Wilmer Valderrama Says His Daughter Will Know She Comes From “A Heritage of People Who Came to This Country To Work Really Hard”
Since Wilmer Valderrama had his first child in 2021, he has been consistently candid about how his identity as both a Latino and an immigrant has informed his parenting style. Recently, he opened up about how some of his former co-stars on “That 70s Show” have also passed down their immigrant teachings to their kids, specifically the values of working hard and being grateful.
Valderrama pointed to friend and former co-star Mila Kunis as a fellow immigrant who shares the same sentiment.
“One thing is, for sure, is that every single one of us who has kids on ‘That ‘70s Show,’ we really try to make sure that they not only try to understand their roots, but they understand that they come from a heritage of people who came to this country to work really hard,” Valderrama told reporters at an Oscars event recently. “And a lot of them are immigrants, from Mila to me.”
“We really joke around that we’re going to have a ‘That 70’s dynasty,’” the actor continued. “Like, it’s going to be like a Spanish soap opera… So, it’s funny because we joke around like, what are they going to be like? Are they going to be anything like us?”
“But all of us really are very conscious of that,” Wilmer said, speaking about their immigrant experience. “So, I think they’re going to have the values and they’re going to be aligned…”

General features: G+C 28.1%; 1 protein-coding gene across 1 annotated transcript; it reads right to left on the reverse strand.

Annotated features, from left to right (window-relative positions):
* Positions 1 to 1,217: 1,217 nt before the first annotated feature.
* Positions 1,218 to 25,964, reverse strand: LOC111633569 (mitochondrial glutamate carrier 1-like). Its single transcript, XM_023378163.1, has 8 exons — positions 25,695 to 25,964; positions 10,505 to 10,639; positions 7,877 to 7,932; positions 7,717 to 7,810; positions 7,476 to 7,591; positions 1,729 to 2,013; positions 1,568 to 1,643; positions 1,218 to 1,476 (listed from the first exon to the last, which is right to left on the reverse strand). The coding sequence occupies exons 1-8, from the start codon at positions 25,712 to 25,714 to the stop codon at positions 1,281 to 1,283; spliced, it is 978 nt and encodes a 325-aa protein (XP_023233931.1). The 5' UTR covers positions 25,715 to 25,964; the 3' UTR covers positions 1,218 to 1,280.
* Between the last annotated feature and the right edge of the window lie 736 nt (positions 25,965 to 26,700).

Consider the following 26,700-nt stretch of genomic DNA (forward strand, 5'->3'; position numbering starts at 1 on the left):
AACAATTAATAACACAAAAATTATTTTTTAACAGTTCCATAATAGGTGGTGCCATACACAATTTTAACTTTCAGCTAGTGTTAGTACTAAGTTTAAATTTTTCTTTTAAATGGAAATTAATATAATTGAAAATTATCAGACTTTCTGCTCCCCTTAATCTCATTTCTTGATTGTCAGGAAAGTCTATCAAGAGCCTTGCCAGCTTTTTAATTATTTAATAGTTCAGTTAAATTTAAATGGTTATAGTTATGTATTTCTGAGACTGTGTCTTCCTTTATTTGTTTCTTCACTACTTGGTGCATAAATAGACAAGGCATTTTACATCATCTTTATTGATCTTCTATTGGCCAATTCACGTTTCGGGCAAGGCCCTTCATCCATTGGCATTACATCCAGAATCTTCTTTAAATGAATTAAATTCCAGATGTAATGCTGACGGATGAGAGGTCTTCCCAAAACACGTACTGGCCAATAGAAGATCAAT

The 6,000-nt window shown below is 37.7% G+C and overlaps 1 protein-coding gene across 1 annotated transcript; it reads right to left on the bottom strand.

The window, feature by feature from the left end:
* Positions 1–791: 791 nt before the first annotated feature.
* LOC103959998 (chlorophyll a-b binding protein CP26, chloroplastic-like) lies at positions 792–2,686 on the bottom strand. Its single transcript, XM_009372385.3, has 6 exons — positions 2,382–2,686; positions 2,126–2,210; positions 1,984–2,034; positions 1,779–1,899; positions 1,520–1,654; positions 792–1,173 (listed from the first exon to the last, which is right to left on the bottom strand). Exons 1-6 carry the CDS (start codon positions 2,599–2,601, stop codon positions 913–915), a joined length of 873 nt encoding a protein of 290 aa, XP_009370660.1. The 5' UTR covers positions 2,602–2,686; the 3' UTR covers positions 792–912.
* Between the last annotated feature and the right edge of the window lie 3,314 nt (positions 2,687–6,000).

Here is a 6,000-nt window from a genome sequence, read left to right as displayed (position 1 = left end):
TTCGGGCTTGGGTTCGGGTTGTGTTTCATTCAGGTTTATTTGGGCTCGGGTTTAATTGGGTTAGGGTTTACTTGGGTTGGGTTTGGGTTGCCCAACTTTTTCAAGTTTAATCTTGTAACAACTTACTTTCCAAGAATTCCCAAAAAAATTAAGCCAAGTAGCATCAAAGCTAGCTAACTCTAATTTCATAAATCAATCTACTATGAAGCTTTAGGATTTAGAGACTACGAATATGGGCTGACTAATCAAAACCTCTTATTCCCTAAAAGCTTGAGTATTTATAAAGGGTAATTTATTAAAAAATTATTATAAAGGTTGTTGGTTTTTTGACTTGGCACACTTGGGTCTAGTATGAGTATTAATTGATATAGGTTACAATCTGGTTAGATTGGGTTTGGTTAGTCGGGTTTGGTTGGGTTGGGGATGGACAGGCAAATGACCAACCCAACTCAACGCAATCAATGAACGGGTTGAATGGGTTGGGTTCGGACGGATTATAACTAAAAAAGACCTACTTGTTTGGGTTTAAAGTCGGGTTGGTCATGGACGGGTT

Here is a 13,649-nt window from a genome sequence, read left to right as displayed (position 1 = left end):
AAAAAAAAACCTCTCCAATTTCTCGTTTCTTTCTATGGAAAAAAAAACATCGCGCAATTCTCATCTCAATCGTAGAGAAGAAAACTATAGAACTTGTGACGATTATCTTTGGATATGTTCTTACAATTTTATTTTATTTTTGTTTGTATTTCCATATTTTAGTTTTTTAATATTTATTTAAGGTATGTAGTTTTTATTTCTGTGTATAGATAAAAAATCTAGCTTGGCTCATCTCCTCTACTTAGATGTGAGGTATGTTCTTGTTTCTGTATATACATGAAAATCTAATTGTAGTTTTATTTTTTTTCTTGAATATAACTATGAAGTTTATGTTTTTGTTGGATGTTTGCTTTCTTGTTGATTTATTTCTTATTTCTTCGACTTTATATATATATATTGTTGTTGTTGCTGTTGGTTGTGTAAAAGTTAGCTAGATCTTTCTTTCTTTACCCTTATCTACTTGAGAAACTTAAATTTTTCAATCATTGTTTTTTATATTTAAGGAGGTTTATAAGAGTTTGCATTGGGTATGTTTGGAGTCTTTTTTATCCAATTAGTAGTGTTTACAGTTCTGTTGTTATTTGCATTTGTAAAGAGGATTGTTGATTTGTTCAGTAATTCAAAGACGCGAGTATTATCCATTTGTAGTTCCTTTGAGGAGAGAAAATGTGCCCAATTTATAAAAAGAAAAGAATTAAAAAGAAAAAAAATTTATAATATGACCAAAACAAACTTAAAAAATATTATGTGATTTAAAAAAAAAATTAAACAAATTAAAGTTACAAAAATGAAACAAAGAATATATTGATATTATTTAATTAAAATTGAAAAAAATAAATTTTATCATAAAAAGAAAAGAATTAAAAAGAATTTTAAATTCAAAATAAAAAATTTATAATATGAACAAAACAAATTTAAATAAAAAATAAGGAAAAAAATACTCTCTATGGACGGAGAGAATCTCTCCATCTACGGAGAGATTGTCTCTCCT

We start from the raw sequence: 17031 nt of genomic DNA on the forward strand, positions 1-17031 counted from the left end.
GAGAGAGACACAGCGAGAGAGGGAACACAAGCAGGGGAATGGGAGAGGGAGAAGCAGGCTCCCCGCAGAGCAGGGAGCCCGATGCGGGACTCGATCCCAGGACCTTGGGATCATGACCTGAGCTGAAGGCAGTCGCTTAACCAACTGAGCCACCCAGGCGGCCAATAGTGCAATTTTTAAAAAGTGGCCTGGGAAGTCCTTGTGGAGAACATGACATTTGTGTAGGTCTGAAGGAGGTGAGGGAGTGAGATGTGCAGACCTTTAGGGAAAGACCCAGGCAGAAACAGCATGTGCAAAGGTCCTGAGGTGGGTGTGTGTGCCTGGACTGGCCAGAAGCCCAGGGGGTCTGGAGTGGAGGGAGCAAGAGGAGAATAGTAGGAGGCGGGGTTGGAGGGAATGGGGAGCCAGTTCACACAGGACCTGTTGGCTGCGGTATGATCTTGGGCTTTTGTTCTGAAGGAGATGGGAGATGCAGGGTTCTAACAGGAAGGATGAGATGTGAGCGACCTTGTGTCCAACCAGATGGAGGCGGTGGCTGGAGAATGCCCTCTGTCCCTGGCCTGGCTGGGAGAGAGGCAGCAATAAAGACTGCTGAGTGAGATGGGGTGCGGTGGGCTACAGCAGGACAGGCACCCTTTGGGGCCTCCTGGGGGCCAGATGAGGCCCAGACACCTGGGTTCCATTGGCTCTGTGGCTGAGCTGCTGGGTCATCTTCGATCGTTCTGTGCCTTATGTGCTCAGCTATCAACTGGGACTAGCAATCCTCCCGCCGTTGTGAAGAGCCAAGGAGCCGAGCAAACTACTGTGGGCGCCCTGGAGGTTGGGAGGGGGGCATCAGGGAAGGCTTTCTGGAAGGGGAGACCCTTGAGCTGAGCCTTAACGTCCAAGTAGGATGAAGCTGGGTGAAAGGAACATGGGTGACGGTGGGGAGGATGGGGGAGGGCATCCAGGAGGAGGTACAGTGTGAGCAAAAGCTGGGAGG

Born in Ukraine, Mila Kunis and her family immigrated to the United States in 1991 to pursue a better life. And obviously, their mission was successful. Kunis is a beloved movie star with fans all over the world.
But the journey wasn’t easy. In fact, Kunis has previously described the culture shock of moving from Ukraine to the U.S. at 7 years-old as traumatic.
“I blocked out second grade completely,” she revealed in 2008. “I have no recollection of it… It was because I cried every day. I didn’t understand the culture. I didn’t understand the people. I didn’t understand the language.” She compared her experience to “being blind and deaf at the age of seven.”
Valderrama had a similar experience immigrating to the U.S. when he was just 3 years-old. Just like Kunis’s family, Valderrama’s family also came to the U.S. to pursue a better life.
“I knew when we sold everything we had in Venezuela that we were coming to America to work. That was a fact. I remember my dad saying, ‘We didn’t come here to go to Disneyland,'” Valderrama told Vice in 2016.
And he is still humbled by his success today. “I am so grateful that the United States makes the American dream possible for immigrants,” he told Parents.com in January when talking about his role as a USO Global Ambassador to American troops abroad. “The least I can do now is be of service to those who serve our country.”
For now, Valderrama is soaking up the experience of being a first-time father, including playing the “Encanto” soundtrack on a loop for his 1-year-old daughter, Nakano. He told reporters that his daughter wakes up every morning to the chart-topping songs.
“When [Nakano] gets up in the morning, we give her the bottle and as soon as she hears the song, immediately, hands up clapping,” he said. Sounds like she’s already her daddy’s number one fan!
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